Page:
U.S. Sens. Marsha Blackburn (R-TN) and Tammy Duckworth (D-IL) on Thursday sent a letter urging President Donald Trump to protect the United States’ Kurdish partners in the Syrian Democratic Forces (SDF).
Blackburn posted a copy of the letter on Twitter, tweeting, “This morning, I joined @SenDuckworth in writing a letter to the president to express the importance of protecting our Kurdish friends as the administration plans its withdrawal of American troops from Syria.”
“The protection of our Kurdish friends and allies is in the national security interest of the United States,” said Blackburn. “The Kurds have been a reliable partner in the Global Coalition to Defeat ISIS and we must not abandon them now.”
Nashville is home to the largest Kurdish population of any city in the United States, Blackburn said.
The letter comes as the administration considers a withdrawal of U.S. military forces from Syria. Blackburn and Duckworth are members of the Senate Armed Services Committee.
The White House officially announced Dec. 19 that nearly 2,000 U.S. troops would leave Syria, Townhall reported.
“Five years ago, ISIS was a very powerful and dangerous force in the Middle East, and now the United States has defeated the territorial caliphate. These victories over ISIS in Syria do not signal the end of the Global Coalition or its campaign,” White House Press Secretary Sarah Sanders said in a statement.
Syrian Kurdish forces and Damascus have engaged in talks following Washington’s decision to remove troops from Syria, Voice of America said. That could lead to Turkey ending its freeze in relations with Syria.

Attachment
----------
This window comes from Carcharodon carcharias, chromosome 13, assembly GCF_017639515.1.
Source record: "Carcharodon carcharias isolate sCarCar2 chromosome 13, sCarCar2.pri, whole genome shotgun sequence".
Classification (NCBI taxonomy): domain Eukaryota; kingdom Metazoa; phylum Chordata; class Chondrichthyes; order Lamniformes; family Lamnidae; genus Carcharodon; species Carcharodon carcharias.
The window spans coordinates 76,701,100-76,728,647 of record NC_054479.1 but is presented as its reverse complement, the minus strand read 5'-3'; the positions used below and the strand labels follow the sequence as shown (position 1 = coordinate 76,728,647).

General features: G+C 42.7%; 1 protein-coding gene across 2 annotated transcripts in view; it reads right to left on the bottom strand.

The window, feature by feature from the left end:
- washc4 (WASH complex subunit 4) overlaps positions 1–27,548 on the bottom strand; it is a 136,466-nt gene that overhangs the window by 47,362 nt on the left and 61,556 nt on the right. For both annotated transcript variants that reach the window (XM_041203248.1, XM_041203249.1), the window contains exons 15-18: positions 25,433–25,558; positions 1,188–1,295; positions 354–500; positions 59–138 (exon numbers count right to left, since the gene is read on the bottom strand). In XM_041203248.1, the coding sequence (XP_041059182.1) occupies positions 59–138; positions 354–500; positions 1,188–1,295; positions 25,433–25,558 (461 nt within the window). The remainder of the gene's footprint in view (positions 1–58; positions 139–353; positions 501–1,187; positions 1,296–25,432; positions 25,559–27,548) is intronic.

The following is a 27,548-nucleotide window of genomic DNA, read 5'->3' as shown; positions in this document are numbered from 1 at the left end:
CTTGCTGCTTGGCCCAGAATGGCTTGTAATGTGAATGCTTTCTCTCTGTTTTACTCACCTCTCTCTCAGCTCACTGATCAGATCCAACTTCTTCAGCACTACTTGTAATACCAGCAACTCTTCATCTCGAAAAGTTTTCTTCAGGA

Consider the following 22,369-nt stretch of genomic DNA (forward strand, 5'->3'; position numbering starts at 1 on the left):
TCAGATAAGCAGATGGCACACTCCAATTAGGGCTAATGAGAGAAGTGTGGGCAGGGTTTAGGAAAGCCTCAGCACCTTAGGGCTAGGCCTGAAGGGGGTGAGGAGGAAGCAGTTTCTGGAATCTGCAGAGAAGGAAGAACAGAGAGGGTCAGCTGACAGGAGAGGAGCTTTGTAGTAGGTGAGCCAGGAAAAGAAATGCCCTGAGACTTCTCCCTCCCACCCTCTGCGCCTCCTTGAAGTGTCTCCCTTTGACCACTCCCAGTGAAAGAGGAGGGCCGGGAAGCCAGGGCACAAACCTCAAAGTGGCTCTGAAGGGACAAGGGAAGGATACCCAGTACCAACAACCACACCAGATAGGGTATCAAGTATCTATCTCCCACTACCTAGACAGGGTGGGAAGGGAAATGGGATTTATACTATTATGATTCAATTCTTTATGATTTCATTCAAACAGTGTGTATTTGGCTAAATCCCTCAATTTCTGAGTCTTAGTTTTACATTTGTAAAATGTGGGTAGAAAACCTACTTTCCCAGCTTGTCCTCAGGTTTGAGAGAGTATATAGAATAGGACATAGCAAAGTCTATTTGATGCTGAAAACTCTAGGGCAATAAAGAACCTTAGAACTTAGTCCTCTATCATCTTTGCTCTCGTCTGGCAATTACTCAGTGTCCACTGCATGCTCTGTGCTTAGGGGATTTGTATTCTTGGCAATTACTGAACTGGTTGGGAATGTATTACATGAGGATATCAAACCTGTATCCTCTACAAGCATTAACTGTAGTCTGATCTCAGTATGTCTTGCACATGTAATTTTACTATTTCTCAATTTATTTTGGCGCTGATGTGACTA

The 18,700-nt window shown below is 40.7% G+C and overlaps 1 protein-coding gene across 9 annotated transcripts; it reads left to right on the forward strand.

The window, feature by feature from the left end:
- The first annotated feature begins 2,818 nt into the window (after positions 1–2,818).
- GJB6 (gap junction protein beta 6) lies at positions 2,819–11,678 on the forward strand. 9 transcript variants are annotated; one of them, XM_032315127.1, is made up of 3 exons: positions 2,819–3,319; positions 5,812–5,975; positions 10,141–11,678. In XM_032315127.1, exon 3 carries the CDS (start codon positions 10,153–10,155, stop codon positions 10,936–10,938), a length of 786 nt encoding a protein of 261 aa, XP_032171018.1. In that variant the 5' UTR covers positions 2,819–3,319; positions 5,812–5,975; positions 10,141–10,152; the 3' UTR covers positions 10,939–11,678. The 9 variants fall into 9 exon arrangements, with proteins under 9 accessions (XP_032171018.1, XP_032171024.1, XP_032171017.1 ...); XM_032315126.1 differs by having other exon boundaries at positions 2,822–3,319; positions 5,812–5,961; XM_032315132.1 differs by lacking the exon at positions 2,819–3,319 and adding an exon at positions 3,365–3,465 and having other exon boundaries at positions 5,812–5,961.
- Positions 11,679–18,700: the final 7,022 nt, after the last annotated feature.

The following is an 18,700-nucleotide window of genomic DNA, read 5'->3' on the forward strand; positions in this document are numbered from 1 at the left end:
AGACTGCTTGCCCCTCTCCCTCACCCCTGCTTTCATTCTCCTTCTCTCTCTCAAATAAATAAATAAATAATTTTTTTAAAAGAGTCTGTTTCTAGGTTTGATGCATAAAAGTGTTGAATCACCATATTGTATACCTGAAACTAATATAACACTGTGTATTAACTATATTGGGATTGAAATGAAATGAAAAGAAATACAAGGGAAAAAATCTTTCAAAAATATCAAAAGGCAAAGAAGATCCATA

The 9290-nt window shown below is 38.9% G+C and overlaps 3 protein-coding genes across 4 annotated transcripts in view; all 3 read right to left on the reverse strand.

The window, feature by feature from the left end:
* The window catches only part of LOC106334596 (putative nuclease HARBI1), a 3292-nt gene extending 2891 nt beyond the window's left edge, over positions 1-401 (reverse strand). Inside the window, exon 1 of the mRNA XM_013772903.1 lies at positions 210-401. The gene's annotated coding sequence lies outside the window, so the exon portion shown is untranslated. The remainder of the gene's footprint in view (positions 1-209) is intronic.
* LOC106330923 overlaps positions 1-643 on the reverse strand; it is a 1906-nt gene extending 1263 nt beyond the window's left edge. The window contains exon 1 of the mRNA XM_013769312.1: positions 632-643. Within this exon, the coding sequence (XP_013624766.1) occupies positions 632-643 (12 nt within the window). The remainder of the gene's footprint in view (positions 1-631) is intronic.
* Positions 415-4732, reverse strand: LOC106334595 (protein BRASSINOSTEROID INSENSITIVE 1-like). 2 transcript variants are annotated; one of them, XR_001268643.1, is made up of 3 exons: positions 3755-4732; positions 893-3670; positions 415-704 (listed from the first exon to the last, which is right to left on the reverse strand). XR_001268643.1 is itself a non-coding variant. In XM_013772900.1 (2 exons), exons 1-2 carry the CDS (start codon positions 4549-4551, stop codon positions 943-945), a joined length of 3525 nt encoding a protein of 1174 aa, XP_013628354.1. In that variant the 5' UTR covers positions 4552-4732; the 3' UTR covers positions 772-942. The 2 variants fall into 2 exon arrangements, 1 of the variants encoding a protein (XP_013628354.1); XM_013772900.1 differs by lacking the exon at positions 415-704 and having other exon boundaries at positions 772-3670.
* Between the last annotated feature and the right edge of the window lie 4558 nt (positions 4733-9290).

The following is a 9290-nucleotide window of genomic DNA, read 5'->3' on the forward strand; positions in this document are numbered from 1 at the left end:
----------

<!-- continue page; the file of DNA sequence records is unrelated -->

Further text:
Both of those results have been goals of Vladimir Putin, president of Russia. Putin has lobbied the PYD and its military wing, the YPG, to hold talks with Syria to wrest them away from U.S. influence.
In calling for Trump to create a strategy to protect America’s Kurdish partners, Blackburn’s and Duckworth’s letter says, “This strategy must use every diplomatic tool to enable the Republic of Turkey to fulfill its Article I obligation ‘…to settle any international dispute in which they may be involved by peaceful means in such a manner that international peace and security and justice are not endangered, and to refrain in their international relations from the threat or use of force in any manner inconsistent with the purposes of the United Nations.’ Achieving this goal requires guarding against armed conflict between the Republic of Turkey and Kurdish SDF forces that fought alongside the United States in support of the Global Coalition to Defeat ISIS.”
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Jason M. Reynolds has more than 20 years’ experience as a journalist at outlets of all sizes.